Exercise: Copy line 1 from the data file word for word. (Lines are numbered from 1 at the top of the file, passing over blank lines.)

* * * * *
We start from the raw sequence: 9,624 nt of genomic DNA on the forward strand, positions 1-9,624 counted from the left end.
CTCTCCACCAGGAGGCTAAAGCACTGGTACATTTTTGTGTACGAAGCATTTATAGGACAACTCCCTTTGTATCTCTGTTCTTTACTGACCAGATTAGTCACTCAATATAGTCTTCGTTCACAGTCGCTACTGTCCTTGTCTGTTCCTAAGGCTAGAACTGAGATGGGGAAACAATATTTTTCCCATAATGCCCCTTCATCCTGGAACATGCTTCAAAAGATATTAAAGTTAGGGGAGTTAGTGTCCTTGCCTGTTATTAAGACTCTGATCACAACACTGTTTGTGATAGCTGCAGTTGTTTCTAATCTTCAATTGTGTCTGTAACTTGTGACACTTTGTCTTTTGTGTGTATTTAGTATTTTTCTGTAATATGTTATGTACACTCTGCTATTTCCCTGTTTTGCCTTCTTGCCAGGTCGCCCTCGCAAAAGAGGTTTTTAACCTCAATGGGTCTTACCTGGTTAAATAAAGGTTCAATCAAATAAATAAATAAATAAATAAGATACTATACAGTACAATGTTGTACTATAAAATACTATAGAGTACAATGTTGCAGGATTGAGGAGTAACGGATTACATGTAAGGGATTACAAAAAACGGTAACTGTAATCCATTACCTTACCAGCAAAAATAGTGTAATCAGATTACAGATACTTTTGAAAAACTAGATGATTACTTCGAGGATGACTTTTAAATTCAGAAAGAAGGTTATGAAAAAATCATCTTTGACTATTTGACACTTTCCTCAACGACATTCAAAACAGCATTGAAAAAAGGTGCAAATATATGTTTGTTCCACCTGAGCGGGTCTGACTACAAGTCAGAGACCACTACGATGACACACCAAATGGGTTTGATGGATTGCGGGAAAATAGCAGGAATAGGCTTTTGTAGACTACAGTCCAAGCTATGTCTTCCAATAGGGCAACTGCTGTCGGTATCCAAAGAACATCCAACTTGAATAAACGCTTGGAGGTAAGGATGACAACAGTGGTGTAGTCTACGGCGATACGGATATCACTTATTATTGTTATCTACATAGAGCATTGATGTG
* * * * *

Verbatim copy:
We start from the raw sequence: 9,624 nt of genomic DNA on the forward strand, positions 1-9,624 counted from the left end.